During the Third Reich, Germany was cut off from current developments in the international art word. To reestablish that connection, Arnold Bode, a professor at the art academy in Kassel, organized the first “documenta” exhibition, which opened there in 1955. The “documenta” exhibition subsequently developed into the most important exhibition of contemporary avant-garde art in Germany (and arguably the entire world); it is now held every five years.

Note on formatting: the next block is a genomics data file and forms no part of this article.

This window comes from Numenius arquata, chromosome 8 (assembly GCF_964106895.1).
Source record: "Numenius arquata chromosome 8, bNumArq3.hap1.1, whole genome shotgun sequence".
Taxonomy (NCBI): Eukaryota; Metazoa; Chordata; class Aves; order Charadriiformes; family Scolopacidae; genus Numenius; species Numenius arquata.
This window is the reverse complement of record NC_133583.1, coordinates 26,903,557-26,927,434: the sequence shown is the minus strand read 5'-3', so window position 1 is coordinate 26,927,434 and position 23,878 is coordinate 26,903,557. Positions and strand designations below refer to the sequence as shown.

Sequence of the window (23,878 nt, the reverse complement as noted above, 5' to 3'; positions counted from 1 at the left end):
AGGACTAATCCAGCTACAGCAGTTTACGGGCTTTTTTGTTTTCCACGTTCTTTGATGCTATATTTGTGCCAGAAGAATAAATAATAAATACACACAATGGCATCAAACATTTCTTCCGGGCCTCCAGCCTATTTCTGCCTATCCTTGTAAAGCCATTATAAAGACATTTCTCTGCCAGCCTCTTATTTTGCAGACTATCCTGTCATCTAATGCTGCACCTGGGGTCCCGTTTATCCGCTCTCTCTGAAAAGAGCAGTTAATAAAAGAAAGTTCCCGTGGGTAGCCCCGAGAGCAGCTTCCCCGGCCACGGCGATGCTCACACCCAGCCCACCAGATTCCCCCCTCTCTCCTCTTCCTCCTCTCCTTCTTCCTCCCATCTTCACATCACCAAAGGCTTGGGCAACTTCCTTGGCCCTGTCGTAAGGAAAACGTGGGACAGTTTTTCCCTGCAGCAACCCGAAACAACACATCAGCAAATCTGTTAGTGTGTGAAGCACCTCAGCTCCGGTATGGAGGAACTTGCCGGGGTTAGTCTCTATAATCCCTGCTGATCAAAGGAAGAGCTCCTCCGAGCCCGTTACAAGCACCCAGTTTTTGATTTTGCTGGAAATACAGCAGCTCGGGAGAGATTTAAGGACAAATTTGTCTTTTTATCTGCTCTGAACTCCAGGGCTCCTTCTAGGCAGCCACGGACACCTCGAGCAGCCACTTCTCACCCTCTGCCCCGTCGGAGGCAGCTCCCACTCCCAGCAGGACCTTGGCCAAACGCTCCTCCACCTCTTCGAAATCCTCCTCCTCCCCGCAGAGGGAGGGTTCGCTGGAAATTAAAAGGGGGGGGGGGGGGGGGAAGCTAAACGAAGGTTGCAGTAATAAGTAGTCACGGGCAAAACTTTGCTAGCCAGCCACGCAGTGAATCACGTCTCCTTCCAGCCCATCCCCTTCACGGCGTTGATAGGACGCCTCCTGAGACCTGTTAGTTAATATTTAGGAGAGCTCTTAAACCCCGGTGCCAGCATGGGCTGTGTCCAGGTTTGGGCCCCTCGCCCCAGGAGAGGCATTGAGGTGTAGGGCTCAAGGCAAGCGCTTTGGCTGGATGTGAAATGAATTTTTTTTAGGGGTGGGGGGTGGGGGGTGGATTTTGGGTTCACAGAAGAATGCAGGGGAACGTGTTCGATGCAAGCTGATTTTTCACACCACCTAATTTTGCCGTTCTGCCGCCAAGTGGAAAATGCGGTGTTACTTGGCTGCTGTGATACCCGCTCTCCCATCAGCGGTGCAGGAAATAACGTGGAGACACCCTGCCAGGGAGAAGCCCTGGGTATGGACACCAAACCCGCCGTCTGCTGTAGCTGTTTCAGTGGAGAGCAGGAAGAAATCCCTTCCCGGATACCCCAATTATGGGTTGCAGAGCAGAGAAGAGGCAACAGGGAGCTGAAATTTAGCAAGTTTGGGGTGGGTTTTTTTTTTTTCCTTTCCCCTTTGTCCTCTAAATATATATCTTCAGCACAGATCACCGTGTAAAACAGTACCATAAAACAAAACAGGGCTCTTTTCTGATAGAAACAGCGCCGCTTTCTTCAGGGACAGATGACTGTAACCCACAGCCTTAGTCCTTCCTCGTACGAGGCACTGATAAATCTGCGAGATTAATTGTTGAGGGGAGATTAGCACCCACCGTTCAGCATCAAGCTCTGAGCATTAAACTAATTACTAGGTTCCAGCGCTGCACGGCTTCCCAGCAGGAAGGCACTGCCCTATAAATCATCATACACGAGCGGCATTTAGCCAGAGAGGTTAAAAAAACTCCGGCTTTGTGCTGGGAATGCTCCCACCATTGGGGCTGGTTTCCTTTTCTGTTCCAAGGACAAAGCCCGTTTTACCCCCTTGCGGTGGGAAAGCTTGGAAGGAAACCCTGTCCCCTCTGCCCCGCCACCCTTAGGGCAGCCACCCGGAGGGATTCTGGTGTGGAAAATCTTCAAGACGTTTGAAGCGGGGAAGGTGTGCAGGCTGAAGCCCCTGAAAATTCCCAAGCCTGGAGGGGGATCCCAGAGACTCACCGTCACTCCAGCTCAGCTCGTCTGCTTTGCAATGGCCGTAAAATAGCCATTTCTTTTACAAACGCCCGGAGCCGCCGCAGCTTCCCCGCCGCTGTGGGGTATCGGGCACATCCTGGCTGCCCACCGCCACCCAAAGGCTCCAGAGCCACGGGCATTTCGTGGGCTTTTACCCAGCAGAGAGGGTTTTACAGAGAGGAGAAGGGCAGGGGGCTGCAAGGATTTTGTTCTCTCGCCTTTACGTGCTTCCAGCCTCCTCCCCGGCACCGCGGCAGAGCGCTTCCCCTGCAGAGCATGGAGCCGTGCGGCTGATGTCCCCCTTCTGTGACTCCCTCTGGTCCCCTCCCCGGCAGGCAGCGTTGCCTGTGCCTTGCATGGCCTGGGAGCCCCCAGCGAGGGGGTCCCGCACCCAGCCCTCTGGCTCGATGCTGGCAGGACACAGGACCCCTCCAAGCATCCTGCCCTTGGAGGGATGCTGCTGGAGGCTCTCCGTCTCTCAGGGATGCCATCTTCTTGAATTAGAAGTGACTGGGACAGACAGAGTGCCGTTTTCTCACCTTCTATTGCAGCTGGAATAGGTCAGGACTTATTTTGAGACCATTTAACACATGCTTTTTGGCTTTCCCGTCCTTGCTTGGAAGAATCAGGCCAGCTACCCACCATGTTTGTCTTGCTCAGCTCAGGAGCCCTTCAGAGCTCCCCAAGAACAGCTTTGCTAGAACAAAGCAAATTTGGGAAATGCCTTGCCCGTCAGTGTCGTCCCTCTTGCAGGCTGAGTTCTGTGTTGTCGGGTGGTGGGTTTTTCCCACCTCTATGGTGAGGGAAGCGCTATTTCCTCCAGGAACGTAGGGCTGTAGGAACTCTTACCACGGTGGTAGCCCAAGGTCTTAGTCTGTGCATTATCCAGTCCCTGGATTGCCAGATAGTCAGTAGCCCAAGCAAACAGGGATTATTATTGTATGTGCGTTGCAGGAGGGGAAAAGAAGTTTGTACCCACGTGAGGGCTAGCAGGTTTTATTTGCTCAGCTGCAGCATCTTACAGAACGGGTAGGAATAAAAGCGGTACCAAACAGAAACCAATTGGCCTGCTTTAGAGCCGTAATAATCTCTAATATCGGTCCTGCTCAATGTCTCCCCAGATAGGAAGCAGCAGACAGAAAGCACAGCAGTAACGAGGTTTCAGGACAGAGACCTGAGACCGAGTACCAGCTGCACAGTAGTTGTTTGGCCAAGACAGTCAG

The "documenta IV" exhibition, the first ever to turn a profit, drew large crowds. It featured a selection of Pop Art, Minimal Art, and Kinetic Art that intrigued visitors and roused critics, some of whom spoke of a "modern house of horrors." The gallery shown below features Pop Art by the Americans Robert Indiana and Tom Wesselmann. Indiana's The Great Love (1966) hangs on the right side of the rear wall; Wesselmann’s Mouth No. 15 (1968) hangs to the left. Wesselmann's Great American Nude No. 98 (1967), five canvasses arranged behind one another in three planes, is positioned against the gallery's left wall. Two of these three works, The Great Love and Great American Nude No. 98 are in German collections today. Photo by Abisag Tüllmann.